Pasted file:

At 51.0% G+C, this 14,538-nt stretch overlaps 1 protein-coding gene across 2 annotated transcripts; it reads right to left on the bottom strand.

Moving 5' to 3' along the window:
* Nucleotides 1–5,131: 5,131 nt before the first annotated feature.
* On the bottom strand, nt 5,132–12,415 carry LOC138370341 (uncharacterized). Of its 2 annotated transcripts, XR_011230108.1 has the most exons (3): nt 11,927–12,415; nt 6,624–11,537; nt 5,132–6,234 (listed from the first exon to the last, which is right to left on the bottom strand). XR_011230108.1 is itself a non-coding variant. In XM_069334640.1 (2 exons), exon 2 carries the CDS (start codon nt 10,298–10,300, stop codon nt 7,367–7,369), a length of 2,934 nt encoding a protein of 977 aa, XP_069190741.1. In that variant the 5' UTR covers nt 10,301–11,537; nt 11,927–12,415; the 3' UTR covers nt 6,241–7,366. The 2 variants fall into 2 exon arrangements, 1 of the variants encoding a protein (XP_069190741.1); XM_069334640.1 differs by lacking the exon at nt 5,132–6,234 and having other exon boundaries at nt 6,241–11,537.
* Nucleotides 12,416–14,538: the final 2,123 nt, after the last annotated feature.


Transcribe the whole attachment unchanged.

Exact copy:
At 51.0% G+C, this 14,538-nt stretch overlaps 1 protein-coding gene across 2 annotated transcripts; it reads right to left on the bottom strand.

Moving 5' to 3' along the window:
* Nucleotides 1–5,131: 5,131 nt before the first annotated feature.
* On the bottom strand, nt 5,132–12,415 carry LOC138370341 (uncharacterized). Of its 2 annotated transcripts, XR_011230108.1 has the most exons (3): nt 11,927–12,415; nt 6,624–11,537; nt 5,132–6,234 (listed from the first exon to the last, which is right to left on the bottom strand). XR_011230108.1 is itself a non-coding variant. In XM_069334640.1 (2 exons), exon 2 carries the CDS (start codon nt 10,298–10,300, stop codon nt 7,367–7,369), a length of 2,934 nt encoding a protein of 977 aa, XP_069190741.1. In that variant the 5' UTR covers nt 10,301–11,537; nt 11,927–12,415; the 3' UTR covers nt 6,241–7,366. The 2 variants fall into 2 exon arrangements, 1 of the variants encoding a protein (XP_069190741.1); XM_069334640.1 differs by lacking the exon at nt 5,132–6,234 and having other exon boundaries at nt 6,241–11,537.
* Nucleotides 12,416–14,538: the final 2,123 nt, after the last annotated feature.